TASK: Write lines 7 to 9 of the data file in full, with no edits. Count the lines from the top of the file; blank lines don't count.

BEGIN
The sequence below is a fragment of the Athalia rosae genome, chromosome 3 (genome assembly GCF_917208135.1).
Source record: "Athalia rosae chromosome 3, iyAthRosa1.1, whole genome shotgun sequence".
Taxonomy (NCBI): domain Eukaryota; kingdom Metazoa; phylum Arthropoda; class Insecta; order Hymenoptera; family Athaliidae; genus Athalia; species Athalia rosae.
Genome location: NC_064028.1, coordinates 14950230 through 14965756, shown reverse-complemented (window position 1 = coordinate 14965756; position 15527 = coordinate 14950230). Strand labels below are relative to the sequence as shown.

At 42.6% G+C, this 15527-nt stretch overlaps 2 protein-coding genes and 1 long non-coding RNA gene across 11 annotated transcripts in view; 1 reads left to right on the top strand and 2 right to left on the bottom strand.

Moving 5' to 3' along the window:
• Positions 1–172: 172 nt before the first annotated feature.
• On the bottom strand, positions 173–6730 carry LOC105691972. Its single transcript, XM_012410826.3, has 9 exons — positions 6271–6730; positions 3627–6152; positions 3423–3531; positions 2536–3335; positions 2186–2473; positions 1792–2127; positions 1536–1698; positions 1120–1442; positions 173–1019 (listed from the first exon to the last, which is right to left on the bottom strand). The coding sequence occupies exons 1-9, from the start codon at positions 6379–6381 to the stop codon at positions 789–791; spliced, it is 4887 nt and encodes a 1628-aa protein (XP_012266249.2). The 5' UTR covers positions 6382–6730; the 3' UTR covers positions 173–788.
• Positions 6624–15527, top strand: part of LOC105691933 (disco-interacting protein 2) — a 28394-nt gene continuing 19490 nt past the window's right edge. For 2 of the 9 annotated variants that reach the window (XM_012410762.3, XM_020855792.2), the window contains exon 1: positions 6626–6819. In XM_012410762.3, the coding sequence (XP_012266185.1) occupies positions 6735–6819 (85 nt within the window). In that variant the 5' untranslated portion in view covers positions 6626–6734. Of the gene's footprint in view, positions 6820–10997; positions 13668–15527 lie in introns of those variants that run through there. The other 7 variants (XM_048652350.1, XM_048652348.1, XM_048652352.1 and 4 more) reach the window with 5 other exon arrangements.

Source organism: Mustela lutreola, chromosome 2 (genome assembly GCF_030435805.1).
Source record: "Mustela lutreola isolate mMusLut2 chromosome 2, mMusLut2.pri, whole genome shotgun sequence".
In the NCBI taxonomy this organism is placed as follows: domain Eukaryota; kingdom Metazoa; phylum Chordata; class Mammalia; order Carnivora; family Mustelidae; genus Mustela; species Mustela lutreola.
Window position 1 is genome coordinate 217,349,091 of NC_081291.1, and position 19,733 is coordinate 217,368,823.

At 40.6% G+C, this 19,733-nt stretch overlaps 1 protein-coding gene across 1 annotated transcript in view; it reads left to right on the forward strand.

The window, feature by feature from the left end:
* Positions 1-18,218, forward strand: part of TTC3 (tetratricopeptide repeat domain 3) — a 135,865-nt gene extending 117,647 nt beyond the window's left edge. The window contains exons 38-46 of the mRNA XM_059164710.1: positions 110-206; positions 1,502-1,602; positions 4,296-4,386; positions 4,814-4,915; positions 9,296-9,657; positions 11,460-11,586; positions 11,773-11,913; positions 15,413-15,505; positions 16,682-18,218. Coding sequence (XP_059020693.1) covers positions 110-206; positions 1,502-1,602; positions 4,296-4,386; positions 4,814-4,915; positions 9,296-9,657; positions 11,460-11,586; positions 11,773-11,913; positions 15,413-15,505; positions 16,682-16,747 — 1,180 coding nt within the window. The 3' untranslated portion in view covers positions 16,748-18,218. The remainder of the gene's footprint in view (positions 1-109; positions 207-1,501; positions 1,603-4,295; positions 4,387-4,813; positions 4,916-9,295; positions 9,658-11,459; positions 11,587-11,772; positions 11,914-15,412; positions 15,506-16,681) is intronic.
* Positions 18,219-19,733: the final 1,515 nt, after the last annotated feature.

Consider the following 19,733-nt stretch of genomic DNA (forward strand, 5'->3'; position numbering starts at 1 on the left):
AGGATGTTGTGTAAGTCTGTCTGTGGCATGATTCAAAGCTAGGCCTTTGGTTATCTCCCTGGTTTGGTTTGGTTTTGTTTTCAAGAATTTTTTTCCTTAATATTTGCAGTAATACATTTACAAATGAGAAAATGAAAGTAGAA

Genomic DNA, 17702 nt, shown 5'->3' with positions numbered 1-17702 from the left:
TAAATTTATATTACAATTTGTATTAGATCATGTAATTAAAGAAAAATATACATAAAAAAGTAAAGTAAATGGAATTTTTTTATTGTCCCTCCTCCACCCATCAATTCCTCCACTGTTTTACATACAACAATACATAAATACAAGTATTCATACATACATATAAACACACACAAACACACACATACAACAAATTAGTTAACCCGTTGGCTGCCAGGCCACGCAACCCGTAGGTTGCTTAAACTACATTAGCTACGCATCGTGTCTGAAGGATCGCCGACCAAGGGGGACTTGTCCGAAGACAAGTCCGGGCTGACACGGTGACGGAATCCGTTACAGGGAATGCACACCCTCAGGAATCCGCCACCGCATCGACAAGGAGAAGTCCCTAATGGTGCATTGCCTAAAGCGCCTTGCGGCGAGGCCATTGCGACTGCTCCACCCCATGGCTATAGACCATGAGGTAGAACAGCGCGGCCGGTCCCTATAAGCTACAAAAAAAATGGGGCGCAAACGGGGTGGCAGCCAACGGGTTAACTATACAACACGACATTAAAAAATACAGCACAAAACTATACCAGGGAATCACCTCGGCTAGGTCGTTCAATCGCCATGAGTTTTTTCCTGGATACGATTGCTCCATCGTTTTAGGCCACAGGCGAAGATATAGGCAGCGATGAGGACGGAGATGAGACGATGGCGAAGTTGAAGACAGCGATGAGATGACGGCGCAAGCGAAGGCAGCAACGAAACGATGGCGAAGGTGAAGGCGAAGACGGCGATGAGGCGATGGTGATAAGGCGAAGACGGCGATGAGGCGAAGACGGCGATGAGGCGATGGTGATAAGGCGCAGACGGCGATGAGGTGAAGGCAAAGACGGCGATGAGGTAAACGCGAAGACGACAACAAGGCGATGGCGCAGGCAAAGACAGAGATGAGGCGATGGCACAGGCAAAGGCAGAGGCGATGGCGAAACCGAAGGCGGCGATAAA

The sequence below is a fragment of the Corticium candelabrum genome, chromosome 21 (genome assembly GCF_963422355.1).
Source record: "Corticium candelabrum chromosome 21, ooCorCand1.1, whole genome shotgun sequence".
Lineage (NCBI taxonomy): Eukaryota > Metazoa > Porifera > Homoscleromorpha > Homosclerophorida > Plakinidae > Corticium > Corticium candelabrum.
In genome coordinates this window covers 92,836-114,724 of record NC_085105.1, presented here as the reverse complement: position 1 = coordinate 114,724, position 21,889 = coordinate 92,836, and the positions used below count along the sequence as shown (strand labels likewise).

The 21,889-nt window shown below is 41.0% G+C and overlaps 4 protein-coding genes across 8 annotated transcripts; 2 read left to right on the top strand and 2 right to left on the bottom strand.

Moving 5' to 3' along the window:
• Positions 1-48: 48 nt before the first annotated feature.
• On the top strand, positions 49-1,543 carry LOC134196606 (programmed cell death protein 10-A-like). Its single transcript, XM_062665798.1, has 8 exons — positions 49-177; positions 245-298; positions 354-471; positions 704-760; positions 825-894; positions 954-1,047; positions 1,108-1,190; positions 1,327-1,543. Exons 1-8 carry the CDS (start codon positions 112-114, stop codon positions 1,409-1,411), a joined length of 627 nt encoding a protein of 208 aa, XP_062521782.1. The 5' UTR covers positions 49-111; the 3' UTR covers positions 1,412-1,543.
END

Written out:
• Positions 1–172: 172 nt before the first annotated feature.
• On the bottom strand, positions 173–6730 carry LOC105691972. Its single transcript, XM_012410826.3, has 9 exons — positions 6271–6730; positions 3627–6152; positions 3423–3531; positions 2536–3335; positions 2186–2473; positions 1792–2127; positions 1536–1698; positions 1120–1442; positions 173–1019 (listed from the first exon to the last, which is right to left on the bottom strand). The coding sequence occupies exons 1-9, from the start codon at positions 6379–6381 to the stop codon at positions 789–791; spliced, it is 4887 nt and encodes a 1628-aa protein (XP_012266249.2). The 5' UTR covers positions 6382–6730; the 3' UTR covers positions 173–788.
• Positions 6624–15527, top strand: part of LOC105691933 (disco-interacting protein 2) — a 28394-nt gene continuing 19490 nt past the window's right edge. For 2 of the 9 annotated variants that reach the window (XM_012410762.3, XM_020855792.2), the window contains exon 1: positions 6626–6819. In XM_012410762.3, the coding sequence (XP_012266185.1) occupies positions 6735–6819 (85 nt within the window). In that variant the 5' untranslated portion in view covers positions 6626–6734. Of the gene's footprint in view, positions 6820–10997; positions 13668–15527 lie in introns of those variants that run through there. The other 7 variants (XM_048652350.1, XM_048652348.1, XM_048652352.1 and 4 more) reach the window with 5 other exon arrangements.